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Ebb & Flow of hobbies

Started by Alan, March 23, 2022, 02:33:50 PM

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One perk of owning and/or using a web site, is the ability to express one's knowledge of your favorite subject, especially your hobby or hobbies as the case may be. For example, I have an amateur radio related web site (, which has been live since April 2004. It's basis is operating amateur radio from a moving vehicle, both from a how-to, and doing so, in a safe manner. It has its distractors, but don't they all?

As for the AirGunGuild, I sort of inherited it by default. I've explained how and why that came about previously, so I won't reiterate the reasons. However, several good things came along with the inheritance, and the major one was Steve Dampier, our illustrious webmaster. It is for that reason, web-mastering, that Steve was made equal partners in the enterprise. I might pay the bills, but Steve makes it run. We're all better off as a result of the latter!

As evidenced, I, like others members of this site, have more than one hobby. I have amateur radio, Steve has his boat-building hobby, and Kevin (Steelhead) has his fishing hobby. If you missed the point, we all like airguns!

There is one thing about airguns I wish to express my views on. And views, which I believe, are shared with others, yet unmentioned. I'll do my best to explain this by example. But first, I think it is important to distinguish between a hobby and a fad.

I may be incorrect, but I've always thought that a hobby was a pastime you spent most of your life enjoying. A fad on the other hand, is a short lived indulgence which comes around, but swiftly diminishes like a cake of ice.

Once upon a time (mid 70s really), I took up roller skating, as a means of exercise. And one, I could take with me as I traveled about the world indulging in making living. Depending on where I was traveling, I either took a pair on indoor skates, or a pair of outdoor skates. At the time, roller skating was once again on the gravy train, as it had been several times since the late 1800s. At the time, there were about 20 roller rinks in the greater Denver, area where I lived, including two private ones, run like county clubs. Nowadays, there are three major ones, but they're not the frequented like they once were. Calling them a hobby is perhaps incorrect, so let's call them
"extended" fads. After all, someday they might have a resurgence.

By now, you probably assumed that airguns might be a fad for many, albeit a life-long pastime (hobby) for others. Whichever stance you've taken, you'd be correct! All this said, I also harbor a fear of sorts, for all of us into airgunning. In short, it is the eventuality of firearm-like laws.

For example, our northern neighbor Canada, have introduced bill C-21. This bill, as written, will affect every gun owner in Canada, including airgun ones! Some opponents described the bill as taking away your Daisy Red Rider! Perhaps, but there are reasons for this.

UMAREX® is one of the largest firearm manufacturers in the world. Their series of CO2 look-alike pistols and revolvers have become very popular. Especially so, due to their low MSRP. As a result, nefarious individuals are using them to perpetrate robberies. They can get away with this, as most of these late-model replicas are all but indistinguishable from the real thing! To my knowledge, the FBI hasn't published data on their use in robberies, but if the trend keeps up, they soon will.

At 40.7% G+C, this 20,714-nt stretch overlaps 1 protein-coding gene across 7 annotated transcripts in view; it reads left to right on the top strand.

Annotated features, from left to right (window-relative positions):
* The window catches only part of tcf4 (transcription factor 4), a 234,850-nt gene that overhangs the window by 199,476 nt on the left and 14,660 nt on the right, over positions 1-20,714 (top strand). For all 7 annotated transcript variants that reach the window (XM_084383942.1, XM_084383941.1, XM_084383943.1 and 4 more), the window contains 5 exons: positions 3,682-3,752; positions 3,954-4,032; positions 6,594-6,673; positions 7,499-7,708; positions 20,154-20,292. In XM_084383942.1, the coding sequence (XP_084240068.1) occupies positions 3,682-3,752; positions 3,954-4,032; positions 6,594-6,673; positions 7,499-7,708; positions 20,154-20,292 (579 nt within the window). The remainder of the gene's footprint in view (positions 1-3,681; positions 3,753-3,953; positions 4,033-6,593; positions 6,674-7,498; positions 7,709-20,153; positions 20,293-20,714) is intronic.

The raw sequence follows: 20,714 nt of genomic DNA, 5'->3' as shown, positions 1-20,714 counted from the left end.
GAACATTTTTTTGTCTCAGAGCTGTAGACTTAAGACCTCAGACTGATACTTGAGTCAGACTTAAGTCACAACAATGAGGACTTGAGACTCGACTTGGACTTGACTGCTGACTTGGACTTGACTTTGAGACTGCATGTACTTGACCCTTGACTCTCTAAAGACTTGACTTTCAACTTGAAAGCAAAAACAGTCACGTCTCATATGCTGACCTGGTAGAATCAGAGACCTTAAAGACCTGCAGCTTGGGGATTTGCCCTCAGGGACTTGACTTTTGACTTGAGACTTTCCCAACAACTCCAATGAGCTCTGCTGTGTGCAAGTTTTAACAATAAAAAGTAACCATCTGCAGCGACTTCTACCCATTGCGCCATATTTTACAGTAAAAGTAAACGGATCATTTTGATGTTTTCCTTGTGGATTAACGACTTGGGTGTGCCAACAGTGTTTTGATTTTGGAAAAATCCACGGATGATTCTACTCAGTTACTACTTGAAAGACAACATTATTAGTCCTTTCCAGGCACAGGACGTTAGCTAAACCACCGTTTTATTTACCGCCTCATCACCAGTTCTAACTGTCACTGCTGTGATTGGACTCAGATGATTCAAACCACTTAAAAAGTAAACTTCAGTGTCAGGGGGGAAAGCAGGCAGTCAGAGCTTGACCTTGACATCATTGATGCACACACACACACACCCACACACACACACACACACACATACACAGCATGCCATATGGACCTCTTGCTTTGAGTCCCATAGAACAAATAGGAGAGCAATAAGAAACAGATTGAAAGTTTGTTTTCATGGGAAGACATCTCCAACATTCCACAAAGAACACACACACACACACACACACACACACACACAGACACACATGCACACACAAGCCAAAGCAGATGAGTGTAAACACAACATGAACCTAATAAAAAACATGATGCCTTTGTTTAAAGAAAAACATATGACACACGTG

There is another aspect of the above, which isn't well known. Since UMAREX makes the real thing, duplicating the various models into a CO2 airgun isn't an expensive undertaking. In fact, a few models can be converted into the real thing (firearms), with the addition of a few unregistered, and easily obtained parts! From UMAREX retailers yet! This fact is true of some airsoft weapons too.

I'm partly to blame, I suspect, as I have switched over to using slugs, rather than pellets. Adding just as much insult, are high-powered, large-bore, airguns. Some models easily exceed 500 FPE! Add in a dose of reality, by using low cost, superior noise-suppressing devices, and we're in everyone's spotlight!

As airgunners, we need to stay observant to changes in laws governing all weaponry, which directly and/or indirectly, affect our hobby. And if we don't? We'll end up as a fad, rather than a hobby!

I have a Hill EC-3000 compressor. If you're a fellow Guild member, and you pass through Roswell, NM, I'll fill your tank as a courtesy (4,250 PSI limit).


Well spoken Alan.  Thank you!


Well spoken. Although your image may have slightly diminished with the roller skating (picturing Alan in polyester bell bottoms and a wide collared shirt skating backwards under a disco ball while the Bee Gee's belt out 'Stayin' Alive'), the evolving airgun 'hobby' is a good topic.

As a relative newcomer (the last 5-6 years or so) to new age airguns, I've been told a million different things and received a ton of advice, both good and bad. One thing that's irked me is the perceived 'under the radar' scenario that airguns may or may not have in certain areas. Using terms like bullet, slug, lead, hollowpoint, etc. is taboo in certain circles. For example, the low power .177 backyard or field shooters have chastised the big bore guys because of 'drawing attention' to their 'sneaky' hobby.